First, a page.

Joy In Philippians, Pt. 3
For the last couple of weeks, we’ve been looking at the word joy. And what that means to us and how we live our lives. You might recall that I mentioned my joy is sometimes connected to the outcome of certain sporting events. Actually, just one...the NBA Championships. And only when the Lakers are playing. This year they were there. And they won. And I’m still rejoicing.
Their hard-earned victory was exactly what our city needed. Before the coronavirus shut down the county, before fires destroyed millions of acres of our state, before people filled our city streets to protest racial injustice, Los Angeles suffered a massive lost on January 26, when Kobe and Gigi Bryant, and 7 others tragically perished in a helicopter crash. So yeah, this particular championship is just what we needed. It resuscitated joy back into the heartbeat of the city.
Before Kobe left the NBA, he spent his entire 20-year career with the Lakers: winning 5 national championships, 7 MVP awards, 2 Olympic gold medals just to name a few. Afterward, he would go on to win an Oscar.
The night he officially retired from the purple and gold, Kobe did what Kobe did best. He put it all on the line – scoring 60 points alone for one last win over the Utah Jazz. It was a bittersweet, joyous occasion. Whether it’s leaving a career or giving in to sobriety, saying goodbye to something that has defined you for so long is often bittersweet.
When I left advertising, I was ready to pursue something new. Something that would challenge me creatively but would also be so fulfilling that I’d want to get up every day to do the job. Despite its challenges, ministry has brought me more joy than I ever imagined. I get to pray at work. And talk about God without being labelled that weird Jesus freak everyone tries to avoid. Even though many of you still try to do that. I’ve since learned that ministry can be emotionally and spiritually difficult job. But to live my faith out loud is a happy reward.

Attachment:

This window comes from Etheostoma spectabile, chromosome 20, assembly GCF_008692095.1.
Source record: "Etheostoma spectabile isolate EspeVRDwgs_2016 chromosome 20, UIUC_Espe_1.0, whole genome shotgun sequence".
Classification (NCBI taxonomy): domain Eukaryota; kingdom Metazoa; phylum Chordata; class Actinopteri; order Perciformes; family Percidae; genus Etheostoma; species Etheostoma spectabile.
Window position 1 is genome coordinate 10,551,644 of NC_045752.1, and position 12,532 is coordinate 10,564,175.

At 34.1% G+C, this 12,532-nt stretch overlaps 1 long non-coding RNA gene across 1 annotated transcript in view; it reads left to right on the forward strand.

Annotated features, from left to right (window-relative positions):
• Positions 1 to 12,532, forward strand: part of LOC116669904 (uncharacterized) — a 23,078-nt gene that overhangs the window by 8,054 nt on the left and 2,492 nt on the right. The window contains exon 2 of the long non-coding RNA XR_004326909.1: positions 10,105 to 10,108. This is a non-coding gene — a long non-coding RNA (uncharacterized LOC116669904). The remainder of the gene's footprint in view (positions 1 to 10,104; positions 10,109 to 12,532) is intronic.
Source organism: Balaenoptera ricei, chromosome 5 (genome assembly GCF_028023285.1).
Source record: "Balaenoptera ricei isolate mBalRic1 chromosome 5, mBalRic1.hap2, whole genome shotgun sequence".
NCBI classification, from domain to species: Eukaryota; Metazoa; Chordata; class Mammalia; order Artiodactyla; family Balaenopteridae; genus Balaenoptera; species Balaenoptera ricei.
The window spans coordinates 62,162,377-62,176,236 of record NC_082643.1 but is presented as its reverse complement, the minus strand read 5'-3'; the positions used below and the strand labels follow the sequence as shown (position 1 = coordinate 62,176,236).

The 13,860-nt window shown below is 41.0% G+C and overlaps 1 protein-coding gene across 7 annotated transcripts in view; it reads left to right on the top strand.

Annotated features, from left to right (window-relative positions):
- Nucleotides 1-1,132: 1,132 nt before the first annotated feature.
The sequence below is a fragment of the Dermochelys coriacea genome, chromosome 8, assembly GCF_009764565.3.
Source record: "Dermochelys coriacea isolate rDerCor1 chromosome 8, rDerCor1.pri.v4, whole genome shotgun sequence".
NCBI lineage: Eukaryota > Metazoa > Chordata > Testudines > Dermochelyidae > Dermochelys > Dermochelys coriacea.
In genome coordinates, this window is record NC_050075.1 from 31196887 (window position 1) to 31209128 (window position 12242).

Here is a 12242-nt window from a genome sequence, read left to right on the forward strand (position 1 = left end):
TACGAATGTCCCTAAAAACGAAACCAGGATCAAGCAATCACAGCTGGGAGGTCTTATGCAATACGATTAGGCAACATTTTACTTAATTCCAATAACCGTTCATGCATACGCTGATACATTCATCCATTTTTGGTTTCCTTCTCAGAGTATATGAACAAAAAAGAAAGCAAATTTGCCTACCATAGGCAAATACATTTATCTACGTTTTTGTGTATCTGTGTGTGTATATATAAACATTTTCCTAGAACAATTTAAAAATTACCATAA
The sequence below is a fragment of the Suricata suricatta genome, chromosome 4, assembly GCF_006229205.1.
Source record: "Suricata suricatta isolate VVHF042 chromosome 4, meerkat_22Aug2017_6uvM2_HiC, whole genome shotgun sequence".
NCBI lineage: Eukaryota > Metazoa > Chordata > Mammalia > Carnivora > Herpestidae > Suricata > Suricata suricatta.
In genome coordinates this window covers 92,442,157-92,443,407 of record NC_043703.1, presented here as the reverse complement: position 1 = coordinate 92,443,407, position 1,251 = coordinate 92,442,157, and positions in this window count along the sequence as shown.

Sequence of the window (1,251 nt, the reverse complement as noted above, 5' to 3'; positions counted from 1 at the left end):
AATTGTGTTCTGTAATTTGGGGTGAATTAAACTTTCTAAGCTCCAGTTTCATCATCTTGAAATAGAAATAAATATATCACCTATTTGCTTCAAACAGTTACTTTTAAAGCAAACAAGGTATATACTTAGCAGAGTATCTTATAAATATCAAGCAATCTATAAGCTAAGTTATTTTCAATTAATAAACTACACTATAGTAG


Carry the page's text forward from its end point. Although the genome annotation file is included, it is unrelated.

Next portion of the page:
A recent study has shown that people who retire often struggle to find joy in their lives. In fact, 40% suffer from depression – triggered by feelings uselessness or insignificance, believing that they have nothing left to contribute to the greater good of the world. As we will see in Paul’s letter to the Philippians, that’s not the case. In fact, we all have something to do and to contribute and in doing it we will reap the benefits of true everlasting joy.
What I’m getting at, friends, is that you should simply keep on doing what you’ve done from the beginning. When I was living among you, you lived in responsive obedience. Now that I’m separated from you, keep it up. Better yet, redouble your efforts. Be energetic in your life of salvation, reverent and sensitive before God. That energy is God’s energy, an energy deep within you, God himself willing and working at what will give him the most pleasure. Do everything readily and cheerfully—no bickering, no second-guessing allowed! Go out into the world uncorrupted, a breath of fresh air in this squalid and polluted society. Provide people with a glimpse of good living and of the living God. Carry the light-giving Message into the night so I’ll have good cause to be proud of you on the day that Christ returns. You’ll be living proof that I didn’t go to all this work for nothing. - Philippians 2:12-16
Right out of the gate, Paul tells us we need to get to work. You got to keep on doing what you’ve been doing…living in obedience…be energetic…but have reverence…no bickering, no second-guessing. No matter where we are employed, the goal of our labor should always be as Paul puts it to “provide people with a glimpse of good living and of the living God.”